Public shares concerns, support during transit forum

By: Joshua Gordon | Woodward Talk | Published May 1, 2013


BERKLEY — Still trying to gather public input, the Southeast Michigan Council of Governments held its third of five community forums April 25 at the Berkley Community Center to discuss the Woodward Avenue Rapid Transit Alternatives Analysis.

Berkley was the most-attended location during initial public meetings in December, and residents from the surrounding communities resulted in a large attendance again as SEMCOG went over plans for a bus rapid transit system along the 27-mile Woodward corridor from the Detroit River to downtown Pontiac.

The five community forums in April are to gather public opinions on possible BRT modes, locations of bus stations and alternative routes.

Berkley resident Joel Ulferts has been using public transportation for 15 years through the Detroit Department of Transportation and Suburban Mobility Authority for Regional Transportation buses. His concern is the BRT system won’t be much different than some of the limited-stop buses provided through DDOT and SMART.

“Their focus is on rapid transit, and I don’t know if it will be much faster than what we already have,” Ulferts said. “To augment the current system, the (BRT) will have to stop less or go faster than the current system, plus nonstop buses from Pontiac to Detroit is needed, as well.”

One of the positives for Ulferts is that SEMCOG is planning on the BRT system running all day, unlike many of the current public transportation options that only run during peak times.

“Right now, you can’t take a Woodward bus all the way downtown,” he said. “I used to go to Tigers games and then come back on the same transfer for $2.25 total. Now buses only go down during rush hour, basically, for people that work down there. You can get there between 7 and 8 a.m. and back at 4 or 5 p.m., so it rules out going out to dinner because then you can’t get back after that.”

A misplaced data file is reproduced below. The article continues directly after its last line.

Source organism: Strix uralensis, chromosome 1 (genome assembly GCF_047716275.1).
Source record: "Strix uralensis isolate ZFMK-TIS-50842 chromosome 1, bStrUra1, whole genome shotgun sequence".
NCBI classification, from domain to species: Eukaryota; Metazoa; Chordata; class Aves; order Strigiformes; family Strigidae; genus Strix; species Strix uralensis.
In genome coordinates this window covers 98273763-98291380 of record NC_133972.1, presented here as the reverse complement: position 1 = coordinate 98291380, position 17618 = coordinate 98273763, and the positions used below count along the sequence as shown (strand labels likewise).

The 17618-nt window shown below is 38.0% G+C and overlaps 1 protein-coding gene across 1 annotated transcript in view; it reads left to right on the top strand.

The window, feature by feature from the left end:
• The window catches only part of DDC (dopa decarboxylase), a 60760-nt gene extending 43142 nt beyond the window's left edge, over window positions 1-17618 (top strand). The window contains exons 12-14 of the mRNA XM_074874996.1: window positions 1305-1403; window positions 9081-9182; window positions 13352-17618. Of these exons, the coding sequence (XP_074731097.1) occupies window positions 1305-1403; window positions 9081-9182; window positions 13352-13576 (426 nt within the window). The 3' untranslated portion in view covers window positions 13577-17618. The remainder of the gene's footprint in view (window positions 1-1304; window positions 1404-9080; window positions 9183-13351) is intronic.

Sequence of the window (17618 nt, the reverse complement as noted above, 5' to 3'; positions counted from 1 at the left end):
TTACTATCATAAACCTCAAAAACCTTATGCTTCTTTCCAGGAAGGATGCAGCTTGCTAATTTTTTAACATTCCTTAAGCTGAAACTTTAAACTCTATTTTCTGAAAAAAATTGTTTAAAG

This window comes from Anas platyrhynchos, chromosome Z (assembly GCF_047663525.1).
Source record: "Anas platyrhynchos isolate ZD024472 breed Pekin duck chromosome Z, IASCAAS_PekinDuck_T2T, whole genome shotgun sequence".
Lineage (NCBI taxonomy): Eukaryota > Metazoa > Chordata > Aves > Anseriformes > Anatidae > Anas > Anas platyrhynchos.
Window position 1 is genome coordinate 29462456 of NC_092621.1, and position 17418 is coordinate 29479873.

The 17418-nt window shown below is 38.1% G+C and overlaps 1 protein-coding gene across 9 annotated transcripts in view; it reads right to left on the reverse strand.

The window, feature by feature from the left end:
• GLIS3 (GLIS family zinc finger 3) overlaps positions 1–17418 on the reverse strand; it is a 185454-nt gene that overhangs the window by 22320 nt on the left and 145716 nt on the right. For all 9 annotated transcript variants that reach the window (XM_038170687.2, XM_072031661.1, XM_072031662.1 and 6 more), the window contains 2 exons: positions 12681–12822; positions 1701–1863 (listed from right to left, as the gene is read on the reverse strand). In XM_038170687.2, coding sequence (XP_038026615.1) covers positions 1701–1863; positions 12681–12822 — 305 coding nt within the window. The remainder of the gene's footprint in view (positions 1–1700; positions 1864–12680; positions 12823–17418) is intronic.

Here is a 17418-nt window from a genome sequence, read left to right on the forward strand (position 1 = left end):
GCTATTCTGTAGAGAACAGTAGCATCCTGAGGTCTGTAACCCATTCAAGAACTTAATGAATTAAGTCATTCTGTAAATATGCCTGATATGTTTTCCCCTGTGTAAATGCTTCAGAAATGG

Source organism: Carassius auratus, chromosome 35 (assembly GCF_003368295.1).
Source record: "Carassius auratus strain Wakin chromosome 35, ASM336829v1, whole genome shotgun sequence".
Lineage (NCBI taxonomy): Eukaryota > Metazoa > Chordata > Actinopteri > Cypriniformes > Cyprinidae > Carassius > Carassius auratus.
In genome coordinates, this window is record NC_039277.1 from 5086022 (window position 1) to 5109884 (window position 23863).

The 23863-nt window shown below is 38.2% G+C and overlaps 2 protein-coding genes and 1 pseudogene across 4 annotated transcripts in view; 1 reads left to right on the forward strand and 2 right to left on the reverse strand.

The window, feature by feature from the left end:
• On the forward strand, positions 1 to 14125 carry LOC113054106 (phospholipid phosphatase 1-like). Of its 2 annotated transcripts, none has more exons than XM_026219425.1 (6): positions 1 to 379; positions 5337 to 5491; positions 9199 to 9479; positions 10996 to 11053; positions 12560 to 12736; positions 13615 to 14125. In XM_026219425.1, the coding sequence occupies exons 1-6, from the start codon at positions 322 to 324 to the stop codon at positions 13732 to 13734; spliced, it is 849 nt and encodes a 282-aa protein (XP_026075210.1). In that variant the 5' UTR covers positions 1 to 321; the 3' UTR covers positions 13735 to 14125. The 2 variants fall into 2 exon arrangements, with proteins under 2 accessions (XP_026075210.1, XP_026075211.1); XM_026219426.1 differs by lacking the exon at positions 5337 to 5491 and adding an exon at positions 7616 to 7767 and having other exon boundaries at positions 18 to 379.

The possibility of going downtown at night and on weekends via public transportation is appealing to Pleasant Ridge’s Anna Opel and her family, as well.

“For me, I would do more of the museums, science centers, midtown and downtown if I had the rapid (transit system) and didn’t have to deal with parking,” Opel said. “It would be so easy to walk from our house to get on the bus and go. As a parent, Detroit has so many things to offer that we would definitely utilize more than we are, if there was a system.”

Parsons Brinckerhoff, who is helping SEMCOG with plans to submit to the Michigan Department of Transportation, has done rapid transit systems across the globe. Opel, who lived in Turkey for two years, has used one of Parsons Brinckerhoff’s systems in Istanbul, Turkey.

Having used a similar system, Opel said she is in favor of bringing BRT to Woodward and thinks it would work well.

“We loved it because it is very easy to access and the speed is great,” she said. “With kids, getting on and off and the speed made it very easy. We went all over around there and never needed a car in two years.”

Jamison Brown, of Royal Oak, said he commutes down Woodward Avenue every day and he would use a BRT system if he could get where he was going in a timely fashion. He wants the planning process to be easily accessible to the public, and community opinions to be a factor, but he believes it could work.

“I would use SMART right now if it did not take twice as long and cost more than driving my car,” Brown said. “I commute every day and traffic (on Woodward) is not bad and it is a very wide road. Losing one lane to transit would hopefully incentivise others to get out and use transit, as well.”

One of the factors in creating a BRT plan is where to place bus stations and how far apart the stations will be spaced. With stations farther apart, travel times would decrease, but it would be harder for patrons to reach stations. More stations would increase travel time.

Brown said more studies are needed to determine what the correct course of action should be.

“There needs to be studies so they can keep the time so it doesn’t take forever to get downtown, but much more than a mile between is inconvenient,” he said. “If you have to get in your car to get to a transit station and you are only going downtown, you will just stay in your car. They need to figure out who this corridor is serving and how they can get to stations.”